But I wonder how deeply this niche thinking is embedded in our thinking. It may not be enough for conference attendees to think more casually about the broad appeal of speculative stories. Instead we must actively mortify the niche mindset.

Bethany J.
Bethany J.

I only realized within the past couple of years that I was what the world would call a “geek”. I just thought everybody appreciated these speculative stories that I loved! My mom is SO not a “geek”, but she read us Narnia and The Hobbit and The Prydain Chronicles and many others growing up – we just thought that was a universal experience and everyone was familiar with and enjoyed these stories, albeit to varying degrees.

This “speculative fiction is weird” mindset seems almost like the literary world’s version of hipsterdom. “I read speculative fiction BEFORE it was cool.” Haha. People like to think that they are special and different in some way, so painting what they do as unique feels like giving themselves an edge. (And the funny thing about hipsters is…they’re not all that unique anymore because hipster style is everywhere!) There’s almost a kind of arrogance to that attitude, a pride of being “in the club”. There’s nothing wrong with being excited about the genre you love and sharing that excitement with other fans! But if we paint ourselves as a special category we have a tendency to alienate others who are interested in the genre.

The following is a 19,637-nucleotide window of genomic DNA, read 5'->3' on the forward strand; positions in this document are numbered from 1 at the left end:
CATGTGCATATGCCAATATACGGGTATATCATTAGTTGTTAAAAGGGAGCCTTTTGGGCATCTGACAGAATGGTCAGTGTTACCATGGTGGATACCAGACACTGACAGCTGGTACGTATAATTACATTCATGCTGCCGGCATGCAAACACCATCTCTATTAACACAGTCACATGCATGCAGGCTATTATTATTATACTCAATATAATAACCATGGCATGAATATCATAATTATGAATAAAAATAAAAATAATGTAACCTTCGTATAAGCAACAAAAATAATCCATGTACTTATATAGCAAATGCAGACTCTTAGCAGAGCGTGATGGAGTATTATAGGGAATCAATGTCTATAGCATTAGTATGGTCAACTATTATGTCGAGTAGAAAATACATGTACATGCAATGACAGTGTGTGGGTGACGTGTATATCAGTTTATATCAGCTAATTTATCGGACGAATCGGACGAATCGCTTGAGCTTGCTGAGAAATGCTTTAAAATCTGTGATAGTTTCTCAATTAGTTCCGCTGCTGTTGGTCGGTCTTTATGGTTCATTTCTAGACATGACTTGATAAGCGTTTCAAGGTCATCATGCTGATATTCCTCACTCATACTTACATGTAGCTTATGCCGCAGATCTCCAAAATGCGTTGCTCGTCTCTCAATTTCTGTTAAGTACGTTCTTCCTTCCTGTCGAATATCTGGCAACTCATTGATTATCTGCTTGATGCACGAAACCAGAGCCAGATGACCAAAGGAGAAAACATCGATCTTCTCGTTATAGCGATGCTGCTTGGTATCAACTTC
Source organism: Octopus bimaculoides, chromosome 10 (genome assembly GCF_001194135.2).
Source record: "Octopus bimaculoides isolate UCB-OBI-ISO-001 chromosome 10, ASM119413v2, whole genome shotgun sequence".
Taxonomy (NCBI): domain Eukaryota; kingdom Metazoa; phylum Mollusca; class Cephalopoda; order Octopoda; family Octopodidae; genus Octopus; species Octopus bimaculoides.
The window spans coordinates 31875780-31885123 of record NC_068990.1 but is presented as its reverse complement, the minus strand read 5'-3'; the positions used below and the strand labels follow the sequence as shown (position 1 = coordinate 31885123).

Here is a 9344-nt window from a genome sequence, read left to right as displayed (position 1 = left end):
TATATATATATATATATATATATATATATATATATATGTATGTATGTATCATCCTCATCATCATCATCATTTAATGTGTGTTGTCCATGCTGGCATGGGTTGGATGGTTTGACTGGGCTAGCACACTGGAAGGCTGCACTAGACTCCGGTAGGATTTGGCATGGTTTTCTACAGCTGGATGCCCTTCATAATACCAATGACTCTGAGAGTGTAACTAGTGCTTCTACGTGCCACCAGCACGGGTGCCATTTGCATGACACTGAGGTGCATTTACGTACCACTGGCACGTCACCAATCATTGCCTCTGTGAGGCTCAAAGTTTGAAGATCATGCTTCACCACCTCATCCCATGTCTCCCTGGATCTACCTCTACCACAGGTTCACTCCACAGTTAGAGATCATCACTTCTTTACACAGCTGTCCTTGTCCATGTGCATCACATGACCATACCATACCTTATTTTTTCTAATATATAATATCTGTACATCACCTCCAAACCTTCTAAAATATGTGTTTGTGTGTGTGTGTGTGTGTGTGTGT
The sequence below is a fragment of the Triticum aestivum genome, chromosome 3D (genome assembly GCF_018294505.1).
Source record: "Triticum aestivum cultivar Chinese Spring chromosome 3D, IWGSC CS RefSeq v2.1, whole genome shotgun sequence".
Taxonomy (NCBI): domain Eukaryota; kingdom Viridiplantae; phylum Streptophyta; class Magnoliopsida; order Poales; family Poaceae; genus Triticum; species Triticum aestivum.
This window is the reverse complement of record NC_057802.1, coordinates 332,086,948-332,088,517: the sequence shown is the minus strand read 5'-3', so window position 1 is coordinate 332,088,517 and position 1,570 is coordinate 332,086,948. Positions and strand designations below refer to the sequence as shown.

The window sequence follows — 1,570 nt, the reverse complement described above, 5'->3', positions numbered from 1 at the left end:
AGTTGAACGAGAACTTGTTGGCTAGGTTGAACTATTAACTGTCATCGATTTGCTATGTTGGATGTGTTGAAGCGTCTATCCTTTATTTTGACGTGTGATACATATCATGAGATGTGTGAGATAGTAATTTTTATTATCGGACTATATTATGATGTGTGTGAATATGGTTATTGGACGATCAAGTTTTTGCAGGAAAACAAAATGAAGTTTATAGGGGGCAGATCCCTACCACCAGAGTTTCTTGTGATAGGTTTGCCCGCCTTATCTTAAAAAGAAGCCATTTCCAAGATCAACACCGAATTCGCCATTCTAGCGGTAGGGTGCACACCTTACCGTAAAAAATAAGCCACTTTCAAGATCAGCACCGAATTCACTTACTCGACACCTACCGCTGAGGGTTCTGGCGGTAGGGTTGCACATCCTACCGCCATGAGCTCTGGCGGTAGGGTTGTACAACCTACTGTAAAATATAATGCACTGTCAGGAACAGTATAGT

True, not everyone appreciates “geekery” to the same degree. But I completely agree with you, Rebecca, that lots of people read Narnia, love Star Wars, or the newer Doctor Who, but distance themselves from the speculative genre as a whole because the people who live and breathe speculative fiction like to say it’s “weird”, and perhaps the more mild fans feel they don’t qualify. Not everyone’s a geek, but you don’t have to be a geek to appreciate spec-fic! 🙂